Senate ratifies JPEPA

By Maila Ager

MANILA, Philippines—The Philippine Senate ratified the Japan-Philippines Economic Partnership Agreement (JPEPA) on the last session day before a month-long congressional recess.

Voting 16-4, the economic pact was approved on third and final reading after hours-long discussions at the Senate plenary late Wednesday night.

Those who voted yes were Senate President Manuel Villar Jr., Senators Miriam Defensor-Santiago, Senate Pro Tempore Jose “Jingoy” Estrada, Majority Leader Francis “Kiko” Pangilinan, Panfilo “Ping” Lacson, Loren Legarda, Edgardo Angara, Juan Ponce-Enrile, Rodolfo Biazon, Alan Peter Cayetano, Gregorio Honasan, Ramon “Bong” Revilla Jr., Lito Lapid, Juan Miguel Zubiri, Manuel “Mar” Roxas II and Richard Gordon.

Those against the ratification were Senate Minority Leader Aquilino Pimentel Jr. and fellow opposition Senators Francis “Chiz” Escudero, Benigno “Noynoy” Aquino III, and Ma. Ana Consuelo “Jamby” Madrigal.

Senators Joker Arroyo and Pia Cayetano were not on the floor to cast their votes while Senator Antonio “Sonny” Trillanes IV is in jail.

But Cayetano said his sister, Pia, and Trillanes would manifest their no vote on the floor.

In explaining his yes vote, Cayetano said it would be “more” damaging for the country if the Senate did not ratify the agreement.

Besides, the neophyte solon believes that the exchange of notes between the two countries were enough to address legal issues raised against the ratification of the agreement.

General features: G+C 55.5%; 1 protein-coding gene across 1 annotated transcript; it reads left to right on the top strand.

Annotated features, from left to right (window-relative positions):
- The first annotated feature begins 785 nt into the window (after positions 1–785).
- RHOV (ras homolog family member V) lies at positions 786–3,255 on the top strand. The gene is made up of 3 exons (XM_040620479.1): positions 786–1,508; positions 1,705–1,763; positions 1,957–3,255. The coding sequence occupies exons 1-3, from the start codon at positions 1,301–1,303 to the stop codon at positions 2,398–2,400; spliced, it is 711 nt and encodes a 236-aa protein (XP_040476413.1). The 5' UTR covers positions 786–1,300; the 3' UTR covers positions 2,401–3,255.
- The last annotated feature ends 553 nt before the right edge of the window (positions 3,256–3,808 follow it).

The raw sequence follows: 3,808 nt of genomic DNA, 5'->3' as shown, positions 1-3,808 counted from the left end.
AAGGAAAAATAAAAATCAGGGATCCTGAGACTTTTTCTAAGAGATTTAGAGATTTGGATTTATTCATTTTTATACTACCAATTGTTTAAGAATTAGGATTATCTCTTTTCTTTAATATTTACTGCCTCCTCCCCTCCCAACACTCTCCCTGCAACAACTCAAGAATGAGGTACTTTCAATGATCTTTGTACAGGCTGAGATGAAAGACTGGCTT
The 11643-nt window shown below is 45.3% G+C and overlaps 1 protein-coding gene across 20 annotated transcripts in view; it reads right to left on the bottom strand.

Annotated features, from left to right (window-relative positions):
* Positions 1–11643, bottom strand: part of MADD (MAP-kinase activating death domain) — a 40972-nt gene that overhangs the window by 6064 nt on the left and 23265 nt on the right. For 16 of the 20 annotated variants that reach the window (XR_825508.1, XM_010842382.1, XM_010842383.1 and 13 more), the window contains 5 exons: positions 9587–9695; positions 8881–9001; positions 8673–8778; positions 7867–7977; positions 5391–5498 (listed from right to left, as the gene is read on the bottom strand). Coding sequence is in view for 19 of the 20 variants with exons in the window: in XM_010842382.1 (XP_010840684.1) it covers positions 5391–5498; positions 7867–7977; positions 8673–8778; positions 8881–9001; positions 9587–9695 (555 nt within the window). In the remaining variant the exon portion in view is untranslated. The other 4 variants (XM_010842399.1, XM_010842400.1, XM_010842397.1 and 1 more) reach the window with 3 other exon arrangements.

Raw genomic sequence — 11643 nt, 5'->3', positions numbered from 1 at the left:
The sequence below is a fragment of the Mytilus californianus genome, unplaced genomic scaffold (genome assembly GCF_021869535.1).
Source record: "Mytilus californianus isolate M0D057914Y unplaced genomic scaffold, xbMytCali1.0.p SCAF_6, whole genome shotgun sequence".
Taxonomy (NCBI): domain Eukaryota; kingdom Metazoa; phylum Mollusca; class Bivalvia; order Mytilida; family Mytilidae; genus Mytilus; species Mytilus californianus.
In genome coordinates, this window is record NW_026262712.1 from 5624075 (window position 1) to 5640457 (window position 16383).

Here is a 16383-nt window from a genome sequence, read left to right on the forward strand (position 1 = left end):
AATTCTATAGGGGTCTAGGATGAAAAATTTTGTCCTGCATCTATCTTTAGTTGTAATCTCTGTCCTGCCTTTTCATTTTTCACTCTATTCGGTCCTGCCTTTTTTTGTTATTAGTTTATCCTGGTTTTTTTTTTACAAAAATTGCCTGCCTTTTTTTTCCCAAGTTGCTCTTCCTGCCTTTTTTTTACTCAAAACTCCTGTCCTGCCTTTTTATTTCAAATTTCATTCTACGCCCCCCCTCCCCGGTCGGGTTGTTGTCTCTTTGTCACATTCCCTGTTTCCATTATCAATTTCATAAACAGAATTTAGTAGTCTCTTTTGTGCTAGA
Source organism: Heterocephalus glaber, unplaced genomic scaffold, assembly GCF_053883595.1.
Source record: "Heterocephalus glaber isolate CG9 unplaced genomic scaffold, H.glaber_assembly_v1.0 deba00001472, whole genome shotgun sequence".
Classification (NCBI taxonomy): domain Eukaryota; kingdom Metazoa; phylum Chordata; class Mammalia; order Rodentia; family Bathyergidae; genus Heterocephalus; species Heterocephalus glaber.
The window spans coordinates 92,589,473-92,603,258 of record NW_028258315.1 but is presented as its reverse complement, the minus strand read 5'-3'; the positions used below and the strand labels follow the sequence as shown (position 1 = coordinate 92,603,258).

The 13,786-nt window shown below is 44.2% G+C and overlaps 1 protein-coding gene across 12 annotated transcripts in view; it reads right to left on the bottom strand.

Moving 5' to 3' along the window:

Roxas, one of the co-sponsors of the treaty which opens Japan to Philippine products and labor, said: “At long last, JPEPA can now be implemented with the assurance that we in the Senate will maintain a hawk’s eye vigilance against any potential abuse by either side.”

“We are witnessing a financial tsunami going around the financial centers around the world. It is timely that we acted on JPEPA at this time. It is necessary for us to keep up our competitiveness with our ASEAN neighbors, who have their respective economic agreements with Japan,” said Roxas.

But Roxas also cautioned the government “to ensure that the best interests of the Filipino people will always prevail in pursuing expanded economic, social and cultural relations” with Japan.

He was apparently referring to fears from several quarters that the agreement will make the Philippines a dumping ground for Japanese industrial wastes and open up local resources and industries to Japan at the expense of local businesses and sectors.

“This is just the beginning. It is up to our government, in cooperation with the private sector, to fulfill and maximize the gains made possible through this treaty,” he said.

In an exchange of notes dated August 22 and 28 this year, both countries agreed that the JPEPA and everything undertaken under it should be in accordance with the constitutions of the Philippines and Japan and that nothing under the pact should require amending any of the parties’ charters.

In the case of the Philippines, these include provisions on the protection and promotion of the right to health of the people; protection of Filipino enterprises against unfair foreign competition and trade practices; the lease and ownership of alienable public lands; and the ownership and transfer of private lands, among others. (PDI)


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